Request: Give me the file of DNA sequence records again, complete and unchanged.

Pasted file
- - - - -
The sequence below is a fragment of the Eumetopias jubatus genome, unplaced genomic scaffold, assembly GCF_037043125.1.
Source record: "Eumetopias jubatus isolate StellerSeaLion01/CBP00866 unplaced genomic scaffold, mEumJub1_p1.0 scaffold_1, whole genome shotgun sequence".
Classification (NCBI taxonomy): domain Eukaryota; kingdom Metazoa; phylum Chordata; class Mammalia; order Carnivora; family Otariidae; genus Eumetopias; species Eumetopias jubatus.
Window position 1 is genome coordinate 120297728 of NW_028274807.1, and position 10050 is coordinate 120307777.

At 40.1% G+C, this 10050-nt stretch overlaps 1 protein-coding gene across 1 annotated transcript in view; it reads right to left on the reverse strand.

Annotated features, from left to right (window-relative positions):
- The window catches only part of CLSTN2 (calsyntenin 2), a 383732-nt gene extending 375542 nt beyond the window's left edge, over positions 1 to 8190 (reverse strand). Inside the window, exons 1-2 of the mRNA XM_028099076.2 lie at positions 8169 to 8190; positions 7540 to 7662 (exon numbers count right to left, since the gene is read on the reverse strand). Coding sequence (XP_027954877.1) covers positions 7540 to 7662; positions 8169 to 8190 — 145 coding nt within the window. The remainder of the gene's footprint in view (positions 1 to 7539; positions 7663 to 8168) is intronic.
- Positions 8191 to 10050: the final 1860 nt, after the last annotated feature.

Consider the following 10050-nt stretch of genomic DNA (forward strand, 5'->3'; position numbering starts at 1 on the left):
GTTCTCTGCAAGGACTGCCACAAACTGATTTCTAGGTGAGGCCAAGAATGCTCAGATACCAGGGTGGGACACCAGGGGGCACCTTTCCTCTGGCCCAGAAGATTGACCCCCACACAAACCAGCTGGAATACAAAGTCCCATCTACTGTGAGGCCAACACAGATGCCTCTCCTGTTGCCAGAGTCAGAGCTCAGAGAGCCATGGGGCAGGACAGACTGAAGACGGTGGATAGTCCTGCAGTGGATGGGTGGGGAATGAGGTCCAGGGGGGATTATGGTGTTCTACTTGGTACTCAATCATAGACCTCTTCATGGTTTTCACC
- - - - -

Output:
The sequence below is a fragment of the Eumetopias jubatus genome, unplaced genomic scaffold, assembly GCF_037043125.1.
Source record: "Eumetopias jubatus isolate StellerSeaLion01/CBP00866 unplaced genomic scaffold, mEumJub1_p1.0 scaffold_1, whole genome shotgun sequence".
Classification (NCBI taxonomy): domain Eukaryota; kingdom Metazoa; phylum Chordata; class Mammalia; order Carnivora; family Otariidae; genus Eumetopias; species Eumetopias jubatus.
Window position 1 is genome coordinate 120297728 of NW_028274807.1, and position 10050 is coordinate 120307777.

At 40.1% G+C, this 10050-nt stretch overlaps 1 protein-coding gene across 1 annotated transcript in view; it reads right to left on the reverse strand.

Annotated features, from left to right (window-relative positions):
- The window catches only part of CLSTN2 (calsyntenin 2), a 383732-nt gene extending 375542 nt beyond the window's left edge, over positions 1 to 8190 (reverse strand). Inside the window, exons 1-2 of the mRNA XM_028099076.2 lie at positions 8169 to 8190; positions 7540 to 7662 (exon numbers count right to left, since the gene is read on the reverse strand). Coding sequence (XP_027954877.1) covers positions 7540 to 7662; positions 8169 to 8190 — 145 coding nt within the window. The remainder of the gene's footprint in view (positions 1 to 7539; positions 7663 to 8168) is intronic.
- Positions 8191 to 10050: the final 1860 nt, after the last annotated feature.

Consider the following 10050-nt stretch of genomic DNA (forward strand, 5'->3'; position numbering starts at 1 on the left):
GTTCTCTGCAAGGACTGCCACAAACTGATTTCTAGGTGAGGCCAAGAATGCTCAGATACCAGGGTGGGACACCAGGGGGCACCTTTCCTCTGGCCCAGAAGATTGACCCCCACACAAACCAGCTGGAATACAAAGTCCCATCTACTGTGAGGCCAACACAGATGCCTCTCCTGTTGCCAGAGTCAGAGCTCAGAGAGCCATGGGGCAGGACAGACTGAAGACGGTGGATAGTCCTGCAGTGGATGGGTGGGGAATGAGGTCCAGGGGGGATTATGGTGTTCTACTTGGTACTCAATCATAGACCTCTTCATGGTTTTCACC